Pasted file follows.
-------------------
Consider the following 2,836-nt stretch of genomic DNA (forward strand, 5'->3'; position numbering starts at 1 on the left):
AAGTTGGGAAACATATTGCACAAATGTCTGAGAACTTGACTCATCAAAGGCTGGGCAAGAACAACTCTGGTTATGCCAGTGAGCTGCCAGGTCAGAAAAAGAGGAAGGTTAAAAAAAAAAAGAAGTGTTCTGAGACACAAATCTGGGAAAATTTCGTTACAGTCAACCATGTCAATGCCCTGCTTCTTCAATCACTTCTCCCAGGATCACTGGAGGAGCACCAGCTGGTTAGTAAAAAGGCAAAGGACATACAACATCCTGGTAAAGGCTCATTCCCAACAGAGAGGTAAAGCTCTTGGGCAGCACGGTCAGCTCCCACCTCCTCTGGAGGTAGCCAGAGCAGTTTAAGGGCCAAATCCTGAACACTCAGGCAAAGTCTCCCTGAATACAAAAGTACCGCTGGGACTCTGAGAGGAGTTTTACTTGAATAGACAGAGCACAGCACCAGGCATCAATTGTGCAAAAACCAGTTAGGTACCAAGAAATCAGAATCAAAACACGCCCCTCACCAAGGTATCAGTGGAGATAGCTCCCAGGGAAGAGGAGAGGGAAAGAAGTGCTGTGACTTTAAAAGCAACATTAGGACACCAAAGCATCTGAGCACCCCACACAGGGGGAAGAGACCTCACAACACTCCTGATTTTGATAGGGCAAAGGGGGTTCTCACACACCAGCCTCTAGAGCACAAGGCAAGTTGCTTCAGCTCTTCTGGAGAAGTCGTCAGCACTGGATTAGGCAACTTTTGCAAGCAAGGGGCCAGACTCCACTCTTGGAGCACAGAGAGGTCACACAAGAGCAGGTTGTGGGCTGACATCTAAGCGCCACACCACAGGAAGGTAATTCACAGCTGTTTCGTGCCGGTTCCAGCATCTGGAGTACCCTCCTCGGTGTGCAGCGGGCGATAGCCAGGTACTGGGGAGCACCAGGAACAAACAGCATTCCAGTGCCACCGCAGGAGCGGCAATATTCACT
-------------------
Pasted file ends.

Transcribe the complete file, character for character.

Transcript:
Consider the following 2,836-nt stretch of genomic DNA (forward strand, 5'->3'; position numbering starts at 1 on the left):
AAGTTGGGAAACATATTGCACAAATGTCTGAGAACTTGACTCATCAAAGGCTGGGCAAGAACAACTCTGGTTATGCCAGTGAGCTGCCAGGTCAGAAAAAGAGGAAGGTTAAAAAAAAAAAGAAGTGTTCTGAGACACAAATCTGGGAAAATTTCGTTACAGTCAACCATGTCAATGCCCTGCTTCTTCAATCACTTCTCCCAGGATCACTGGAGGAGCACCAGCTGGTTAGTAAAAAGGCAAAGGACATACAACATCCTGGTAAAGGCTCATTCCCAACAGAGAGGTAAAGCTCTTGGGCAGCACGGTCAGCTCCCACCTCCTCTGGAGGTAGCCAGAGCAGTTTAAGGGCCAAATCCTGAACACTCAGGCAAAGTCTCCCTGAATACAAAAGTACCGCTGGGACTCTGAGAGGAGTTTTACTTGAATAGACAGAGCACAGCACCAGGCATCAATTGTGCAAAAACCAGTTAGGTACCAAGAAATCAGAATCAAAACACGCCCCTCACCAAGGTATCAGTGGAGATAGCTCCCAGGGAAGAGGAGAGGGAAAGAAGTGCTGTGACTTTAAAAGCAACATTAGGACACCAAAGCATCTGAGCACCCCACACAGGGGGAAGAGACCTCACAACACTCCTGATTTTGATAGGGCAAAGGGGGTTCTCACACACCAGCCTCTAGAGCACAAGGCAAGTTGCTTCAGCTCTTCTGGAGAAGTCGTCAGCACTGGATTAGGCAACTTTTGCAAGCAAGGGGCCAGACTCCACTCTTGGAGCACAGAGAGGTCACACAAGAGCAGGTTGTGGGCTGACATCTAAGCGCCACACCACAGGAAGGTAATTCACAGCTGTTTCGTGCCGGTTCCAGCATCTGGAGTACCCTCCTCGGTGTGCAGCGGGCGATAGCCAGGTACTGGGGAGCACCAGGAACAAACAGCATTCCAGTGCCACCGCAGGAGCGGCAATATTCACT